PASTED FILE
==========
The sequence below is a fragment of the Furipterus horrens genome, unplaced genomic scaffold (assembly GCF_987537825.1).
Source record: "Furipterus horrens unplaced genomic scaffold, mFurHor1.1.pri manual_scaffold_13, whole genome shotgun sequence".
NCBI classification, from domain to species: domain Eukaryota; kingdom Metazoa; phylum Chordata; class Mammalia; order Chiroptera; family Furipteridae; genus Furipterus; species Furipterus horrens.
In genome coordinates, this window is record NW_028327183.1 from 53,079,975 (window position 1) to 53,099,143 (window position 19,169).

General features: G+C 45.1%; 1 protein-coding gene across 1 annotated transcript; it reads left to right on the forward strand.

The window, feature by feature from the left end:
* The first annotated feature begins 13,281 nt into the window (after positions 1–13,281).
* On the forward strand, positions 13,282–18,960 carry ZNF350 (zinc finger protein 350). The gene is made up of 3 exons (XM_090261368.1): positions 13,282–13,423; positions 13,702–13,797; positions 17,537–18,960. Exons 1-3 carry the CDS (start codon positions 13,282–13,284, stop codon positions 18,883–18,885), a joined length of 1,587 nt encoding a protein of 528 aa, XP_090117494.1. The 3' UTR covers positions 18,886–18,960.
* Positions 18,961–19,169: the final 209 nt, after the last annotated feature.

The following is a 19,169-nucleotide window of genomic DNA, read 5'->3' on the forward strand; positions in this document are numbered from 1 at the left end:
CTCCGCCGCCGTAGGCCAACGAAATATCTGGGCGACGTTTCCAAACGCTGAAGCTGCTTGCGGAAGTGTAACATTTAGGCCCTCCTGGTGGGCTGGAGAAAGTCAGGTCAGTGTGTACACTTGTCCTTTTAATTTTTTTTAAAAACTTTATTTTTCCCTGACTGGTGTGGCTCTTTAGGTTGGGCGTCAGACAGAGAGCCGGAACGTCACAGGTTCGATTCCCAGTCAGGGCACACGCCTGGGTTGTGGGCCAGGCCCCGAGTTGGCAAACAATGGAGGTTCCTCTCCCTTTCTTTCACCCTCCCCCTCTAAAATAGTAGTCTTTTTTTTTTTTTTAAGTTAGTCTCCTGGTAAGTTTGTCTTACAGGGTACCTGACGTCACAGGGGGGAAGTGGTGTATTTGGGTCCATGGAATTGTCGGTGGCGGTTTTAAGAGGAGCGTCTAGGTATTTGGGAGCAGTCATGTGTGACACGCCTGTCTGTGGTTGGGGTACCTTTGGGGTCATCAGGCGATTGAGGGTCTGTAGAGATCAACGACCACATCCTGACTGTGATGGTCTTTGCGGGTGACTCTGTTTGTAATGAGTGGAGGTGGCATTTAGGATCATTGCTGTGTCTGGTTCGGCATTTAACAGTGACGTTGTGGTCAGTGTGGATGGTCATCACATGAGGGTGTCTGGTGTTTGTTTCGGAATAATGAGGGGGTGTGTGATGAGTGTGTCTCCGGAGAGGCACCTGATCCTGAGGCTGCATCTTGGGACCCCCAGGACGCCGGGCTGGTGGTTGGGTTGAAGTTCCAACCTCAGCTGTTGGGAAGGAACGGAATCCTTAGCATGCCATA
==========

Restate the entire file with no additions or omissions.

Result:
The sequence below is a fragment of the Furipterus horrens genome, unplaced genomic scaffold (assembly GCF_987537825.1).
Source record: "Furipterus horrens unplaced genomic scaffold, mFurHor1.1.pri manual_scaffold_13, whole genome shotgun sequence".
NCBI classification, from domain to species: domain Eukaryota; kingdom Metazoa; phylum Chordata; class Mammalia; order Chiroptera; family Furipteridae; genus Furipterus; species Furipterus horrens.
In genome coordinates, this window is record NW_028327183.1 from 53,079,975 (window position 1) to 53,099,143 (window position 19,169).

General features: G+C 45.1%; 1 protein-coding gene across 1 annotated transcript; it reads left to right on the forward strand.

The window, feature by feature from the left end:
* The first annotated feature begins 13,281 nt into the window (after positions 1–13,281).
* On the forward strand, positions 13,282–18,960 carry ZNF350 (zinc finger protein 350). The gene is made up of 3 exons (XM_090261368.1): positions 13,282–13,423; positions 13,702–13,797; positions 17,537–18,960. Exons 1-3 carry the CDS (start codon positions 13,282–13,284, stop codon positions 18,883–18,885), a joined length of 1,587 nt encoding a protein of 528 aa, XP_090117494.1. The 3' UTR covers positions 18,886–18,960.
* Positions 18,961–19,169: the final 209 nt, after the last annotated feature.

The following is a 19,169-nucleotide window of genomic DNA, read 5'->3' on the forward strand; positions in this document are numbered from 1 at the left end:
CTCCGCCGCCGTAGGCCAACGAAATATCTGGGCGACGTTTCCAAACGCTGAAGCTGCTTGCGGAAGTGTAACATTTAGGCCCTCCTGGTGGGCTGGAGAAAGTCAGGTCAGTGTGTACACTTGTCCTTTTAATTTTTTTTAAAAACTTTATTTTTCCCTGACTGGTGTGGCTCTTTAGGTTGGGCGTCAGACAGAGAGCCGGAACGTCACAGGTTCGATTCCCAGTCAGGGCACACGCCTGGGTTGTGGGCCAGGCCCCGAGTTGGCAAACAATGGAGGTTCCTCTCCCTTTCTTTCACCCTCCCCCTCTAAAATAGTAGTCTTTTTTTTTTTTTTAAGTTAGTCTCCTGGTAAGTTTGTCTTACAGGGTACCTGACGTCACAGGGGGGAAGTGGTGTATTTGGGTCCATGGAATTGTCGGTGGCGGTTTTAAGAGGAGCGTCTAGGTATTTGGGAGCAGTCATGTGTGACACGCCTGTCTGTGGTTGGGGTACCTTTGGGGTCATCAGGCGATTGAGGGTCTGTAGAGATCAACGACCACATCCTGACTGTGATGGTCTTTGCGGGTGACTCTGTTTGTAATGAGTGGAGGTGGCATTTAGGATCATTGCTGTGTCTGGTTCGGCATTTAACAGTGACGTTGTGGTCAGTGTGGATGGTCATCACATGAGGGTGTCTGGTGTTTGTTTCGGAATAATGAGGGGGTGTGTGATGAGTGTGTCTCCGGAGAGGCACCTGATCCTGAGGCTGCATCTTGGGACCCCCAGGACGCCGGGCTGGTGGTTGGGTTGAAGTTCCAACCTCAGCTGTTGGGAAGGAACGGAATCCTTAGCATGCCATA